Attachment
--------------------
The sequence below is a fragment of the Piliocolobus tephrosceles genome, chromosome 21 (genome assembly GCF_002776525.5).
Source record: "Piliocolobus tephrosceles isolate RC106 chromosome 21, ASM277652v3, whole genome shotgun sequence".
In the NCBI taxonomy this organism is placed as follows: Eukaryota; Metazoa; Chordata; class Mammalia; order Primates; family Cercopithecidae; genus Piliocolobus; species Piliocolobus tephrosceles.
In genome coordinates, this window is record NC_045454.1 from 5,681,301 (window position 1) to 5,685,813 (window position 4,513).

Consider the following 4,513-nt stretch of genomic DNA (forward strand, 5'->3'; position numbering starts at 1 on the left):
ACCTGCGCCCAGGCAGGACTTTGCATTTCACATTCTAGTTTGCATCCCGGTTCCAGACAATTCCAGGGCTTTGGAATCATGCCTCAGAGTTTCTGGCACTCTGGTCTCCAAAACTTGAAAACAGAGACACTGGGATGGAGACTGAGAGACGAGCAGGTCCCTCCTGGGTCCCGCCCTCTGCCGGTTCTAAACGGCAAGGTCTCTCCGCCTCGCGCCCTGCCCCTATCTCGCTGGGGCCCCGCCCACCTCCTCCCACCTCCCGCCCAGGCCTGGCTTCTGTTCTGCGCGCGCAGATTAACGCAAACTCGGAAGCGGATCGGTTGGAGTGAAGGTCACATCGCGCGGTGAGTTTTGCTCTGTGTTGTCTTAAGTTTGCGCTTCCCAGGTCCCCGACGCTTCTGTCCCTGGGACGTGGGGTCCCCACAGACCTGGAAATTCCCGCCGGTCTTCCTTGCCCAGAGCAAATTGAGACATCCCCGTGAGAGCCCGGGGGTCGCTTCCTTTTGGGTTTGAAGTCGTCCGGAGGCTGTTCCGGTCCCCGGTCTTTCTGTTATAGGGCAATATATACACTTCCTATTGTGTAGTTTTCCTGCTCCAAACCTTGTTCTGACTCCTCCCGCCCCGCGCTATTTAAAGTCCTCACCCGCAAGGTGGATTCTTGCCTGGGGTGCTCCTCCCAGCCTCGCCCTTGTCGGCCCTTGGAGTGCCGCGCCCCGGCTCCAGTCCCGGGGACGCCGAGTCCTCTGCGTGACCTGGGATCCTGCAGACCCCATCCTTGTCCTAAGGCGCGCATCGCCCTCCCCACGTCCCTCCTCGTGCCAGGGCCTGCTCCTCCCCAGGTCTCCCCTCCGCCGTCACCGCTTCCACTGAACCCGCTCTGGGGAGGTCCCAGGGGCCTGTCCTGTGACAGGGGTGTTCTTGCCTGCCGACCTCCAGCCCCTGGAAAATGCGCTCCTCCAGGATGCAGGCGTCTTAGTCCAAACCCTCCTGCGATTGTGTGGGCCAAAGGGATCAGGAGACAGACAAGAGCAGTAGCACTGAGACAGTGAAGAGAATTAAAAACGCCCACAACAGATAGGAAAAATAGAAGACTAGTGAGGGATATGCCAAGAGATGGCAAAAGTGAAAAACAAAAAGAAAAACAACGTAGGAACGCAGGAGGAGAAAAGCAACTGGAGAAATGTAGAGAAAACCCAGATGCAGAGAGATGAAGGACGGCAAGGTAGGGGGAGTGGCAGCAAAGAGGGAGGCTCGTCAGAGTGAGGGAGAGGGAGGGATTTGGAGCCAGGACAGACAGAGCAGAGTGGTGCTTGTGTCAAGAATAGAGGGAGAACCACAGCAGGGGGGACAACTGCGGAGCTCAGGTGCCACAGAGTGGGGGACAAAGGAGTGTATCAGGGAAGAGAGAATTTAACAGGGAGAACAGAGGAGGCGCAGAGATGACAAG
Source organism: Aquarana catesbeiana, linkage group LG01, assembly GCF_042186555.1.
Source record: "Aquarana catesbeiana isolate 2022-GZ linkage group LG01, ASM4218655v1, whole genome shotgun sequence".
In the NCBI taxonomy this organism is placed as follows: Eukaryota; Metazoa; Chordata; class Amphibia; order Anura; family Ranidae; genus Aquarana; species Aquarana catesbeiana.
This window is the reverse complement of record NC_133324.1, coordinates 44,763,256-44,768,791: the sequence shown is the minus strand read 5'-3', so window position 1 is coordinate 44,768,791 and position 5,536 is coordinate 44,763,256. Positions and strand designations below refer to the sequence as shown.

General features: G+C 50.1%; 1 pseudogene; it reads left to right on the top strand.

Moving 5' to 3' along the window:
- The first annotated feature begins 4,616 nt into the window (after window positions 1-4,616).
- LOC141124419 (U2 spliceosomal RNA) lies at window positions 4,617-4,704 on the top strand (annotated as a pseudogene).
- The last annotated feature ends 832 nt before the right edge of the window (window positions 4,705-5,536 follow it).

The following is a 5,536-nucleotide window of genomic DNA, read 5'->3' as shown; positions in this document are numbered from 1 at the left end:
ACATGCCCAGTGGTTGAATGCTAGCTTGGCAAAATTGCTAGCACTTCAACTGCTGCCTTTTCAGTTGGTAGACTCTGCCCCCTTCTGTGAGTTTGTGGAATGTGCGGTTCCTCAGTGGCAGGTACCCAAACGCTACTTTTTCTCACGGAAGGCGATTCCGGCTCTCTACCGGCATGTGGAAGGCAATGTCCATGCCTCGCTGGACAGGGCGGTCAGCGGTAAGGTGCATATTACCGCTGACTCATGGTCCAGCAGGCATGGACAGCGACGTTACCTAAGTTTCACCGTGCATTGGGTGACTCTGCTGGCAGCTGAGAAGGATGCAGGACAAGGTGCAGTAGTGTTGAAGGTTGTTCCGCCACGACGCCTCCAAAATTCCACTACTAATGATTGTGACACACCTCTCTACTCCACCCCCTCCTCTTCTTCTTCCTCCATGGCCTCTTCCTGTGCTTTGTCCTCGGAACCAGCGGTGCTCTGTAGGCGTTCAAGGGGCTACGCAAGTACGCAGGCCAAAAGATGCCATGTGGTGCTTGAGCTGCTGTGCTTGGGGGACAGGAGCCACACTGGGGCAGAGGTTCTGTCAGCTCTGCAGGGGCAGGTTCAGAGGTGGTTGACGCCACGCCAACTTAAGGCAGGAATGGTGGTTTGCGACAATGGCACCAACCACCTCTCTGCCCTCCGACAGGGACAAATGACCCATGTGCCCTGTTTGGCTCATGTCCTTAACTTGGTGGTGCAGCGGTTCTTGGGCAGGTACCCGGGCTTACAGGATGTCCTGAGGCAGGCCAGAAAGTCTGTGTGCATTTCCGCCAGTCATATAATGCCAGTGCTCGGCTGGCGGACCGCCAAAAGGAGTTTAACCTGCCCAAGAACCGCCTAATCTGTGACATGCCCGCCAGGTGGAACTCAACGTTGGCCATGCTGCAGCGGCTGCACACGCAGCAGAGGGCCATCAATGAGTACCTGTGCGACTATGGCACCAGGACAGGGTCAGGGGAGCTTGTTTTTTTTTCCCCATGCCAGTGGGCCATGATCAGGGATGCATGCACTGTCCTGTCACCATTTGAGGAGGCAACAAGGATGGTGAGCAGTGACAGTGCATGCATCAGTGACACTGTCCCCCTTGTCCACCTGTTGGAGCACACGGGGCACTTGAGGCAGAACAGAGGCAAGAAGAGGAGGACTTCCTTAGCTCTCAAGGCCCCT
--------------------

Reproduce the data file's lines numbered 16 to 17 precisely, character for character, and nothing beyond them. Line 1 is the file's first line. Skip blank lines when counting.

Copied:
The following is a 5,536-nucleotide window of genomic DNA, read 5'->3' as shown; positions in this document are numbered from 1 at the left end:
ACATGCCCAGTGGTTGAATGCTAGCTTGGCAAAATTGCTAGCACTTCAACTGCTGCCTTTTCAGTTGGTAGACTCTGCCCCCTTCTGTGAGTTTGTGGAATGTGCGGTTCCTCAGTGGCAGGTACCCAAACGCTACTTTTTCTCACGGAAGGCGATTCCGGCTCTCTACCGGCATGTGGAAGGCAATGTCCATGCCTCGCTGGACAGGGCGGTCAGCGGTAAGGTGCATATTACCGCTGACTCATGGTCCAGCAGGCATGGACAGCGACGTTACCTAAGTTTCACCGTGCATTGGGTGACTCTGCTGGCAGCTGAGAAGGATGCAGGACAAGGTGCAGTAGTGTTGAAGGTTGTTCCGCCACGACGCCTCCAAAATTCCACTACTAATGATTGTGACACACCTCTCTACTCCACCCCCTCCTCTTCTTCTTCCTCCATGGCCTCTTCCTGTGCTTTGTCCTCGGAACCAGCGGTGCTCTGTAGGCGTTCAAGGGGCTACGCAAGTACGCAGGCCAAAAGATGCCATGTGGTGCTTGAGCTGCTGTGCTTGGGGGACAGGAGCCACACTGGGGCAGAGGTTCTGTCAGCTCTGCAGGGGCAGGTTCAGAGGTGGTTGACGCCACGCCAACTTAAGGCAGGAATGGTGGTTTGCGACAATGGCACCAACCACCTCTCTGCCCTCCGACAGGGACAAATGACCCATGTGCCCTGTTTGGCTCATGTCCTTAACTTGGTGGTGCAGCGGTTCTTGGGCAGGTACCCGGGCTTACAGGATGTCCTGAGGCAGGCCAGAAAGTCTGTGTGCATTTCCGCCAGTCATATAATGCCAGTGCTCGGCTGGCGGACCGCCAAAAGGAGTTTAACCTGCCCAAGAACCGCCTAATCTGTGACATGCCCGCCAGGTGGAACTCAACGTTGGCCATGCTGCAGCGGCTGCACACGCAGCAGAGGGCCATCAATGAGTACCTGTGCGACTATGGCACCAGGACAGGGTCAGGGGAGCTTGTTTTTTTTTCCCCATGCCAGTGGGCCATGATCAGGGATGCATGCACTGTCCTGTCACCATTTGAGGAGGCAACAAGGATGGTGAGCAGTGACAGTGCATGCATCAGTGACACTGTCCCCCTTGTCCACCTGTTGGAGCACACGGGGCACTTGAGGCAGAACAGAGGCAAGAAGAGGAGGACTTCCTTAGCTCTCAAGGCCCCT